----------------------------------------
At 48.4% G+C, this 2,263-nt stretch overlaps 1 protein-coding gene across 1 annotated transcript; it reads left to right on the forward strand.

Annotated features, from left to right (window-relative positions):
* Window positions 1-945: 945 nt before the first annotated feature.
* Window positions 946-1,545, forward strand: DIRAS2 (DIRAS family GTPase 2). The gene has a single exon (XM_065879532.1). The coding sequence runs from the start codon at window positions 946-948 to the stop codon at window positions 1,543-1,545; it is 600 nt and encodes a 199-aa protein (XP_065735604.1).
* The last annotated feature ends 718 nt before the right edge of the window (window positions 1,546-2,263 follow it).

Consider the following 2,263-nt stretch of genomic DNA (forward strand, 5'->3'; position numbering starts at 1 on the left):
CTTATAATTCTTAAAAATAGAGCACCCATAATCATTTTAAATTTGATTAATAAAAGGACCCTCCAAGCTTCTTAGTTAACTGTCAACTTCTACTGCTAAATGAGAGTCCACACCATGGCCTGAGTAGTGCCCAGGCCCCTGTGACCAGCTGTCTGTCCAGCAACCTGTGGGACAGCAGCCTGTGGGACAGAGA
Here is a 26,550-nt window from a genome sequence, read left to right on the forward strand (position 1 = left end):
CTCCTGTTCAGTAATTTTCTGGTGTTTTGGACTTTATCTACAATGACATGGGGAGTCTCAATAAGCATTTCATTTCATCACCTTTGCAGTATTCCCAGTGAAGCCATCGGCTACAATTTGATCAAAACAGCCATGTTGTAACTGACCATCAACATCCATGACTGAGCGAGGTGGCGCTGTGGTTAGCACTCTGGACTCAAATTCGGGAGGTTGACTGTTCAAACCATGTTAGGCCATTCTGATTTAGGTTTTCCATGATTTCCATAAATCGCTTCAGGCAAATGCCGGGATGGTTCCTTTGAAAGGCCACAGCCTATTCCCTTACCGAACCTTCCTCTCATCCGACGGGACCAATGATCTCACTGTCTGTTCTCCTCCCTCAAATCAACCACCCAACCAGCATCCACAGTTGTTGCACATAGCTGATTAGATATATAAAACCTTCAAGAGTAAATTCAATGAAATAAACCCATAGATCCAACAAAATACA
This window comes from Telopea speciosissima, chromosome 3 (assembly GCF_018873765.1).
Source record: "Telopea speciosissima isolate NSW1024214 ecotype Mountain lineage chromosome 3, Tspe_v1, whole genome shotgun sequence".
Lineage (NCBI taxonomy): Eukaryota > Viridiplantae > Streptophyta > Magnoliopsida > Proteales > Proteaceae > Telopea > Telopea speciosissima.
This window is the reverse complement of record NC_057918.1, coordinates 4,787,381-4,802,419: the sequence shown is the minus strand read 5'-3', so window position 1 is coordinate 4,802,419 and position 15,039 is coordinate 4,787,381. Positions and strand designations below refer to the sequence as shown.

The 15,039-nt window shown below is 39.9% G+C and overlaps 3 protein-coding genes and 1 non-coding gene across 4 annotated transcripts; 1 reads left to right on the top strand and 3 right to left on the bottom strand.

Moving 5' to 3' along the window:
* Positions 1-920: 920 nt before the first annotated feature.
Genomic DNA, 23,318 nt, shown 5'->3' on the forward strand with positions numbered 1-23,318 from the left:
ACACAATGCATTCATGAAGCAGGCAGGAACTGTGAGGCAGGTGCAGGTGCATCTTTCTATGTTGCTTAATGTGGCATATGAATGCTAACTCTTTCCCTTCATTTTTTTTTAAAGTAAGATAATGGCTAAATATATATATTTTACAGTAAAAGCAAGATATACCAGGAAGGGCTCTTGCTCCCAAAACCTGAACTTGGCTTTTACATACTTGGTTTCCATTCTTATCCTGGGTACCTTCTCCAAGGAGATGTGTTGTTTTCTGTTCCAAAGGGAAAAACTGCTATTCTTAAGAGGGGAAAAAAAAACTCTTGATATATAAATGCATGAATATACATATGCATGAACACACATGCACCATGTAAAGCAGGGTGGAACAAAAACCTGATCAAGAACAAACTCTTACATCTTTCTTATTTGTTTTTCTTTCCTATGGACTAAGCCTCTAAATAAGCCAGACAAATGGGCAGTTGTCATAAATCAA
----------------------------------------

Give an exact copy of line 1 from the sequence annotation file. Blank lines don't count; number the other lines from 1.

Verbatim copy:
At 48.4% G+C, this 2,263-nt stretch overlaps 1 protein-coding gene across 1 annotated transcript; it reads left to right on the forward strand.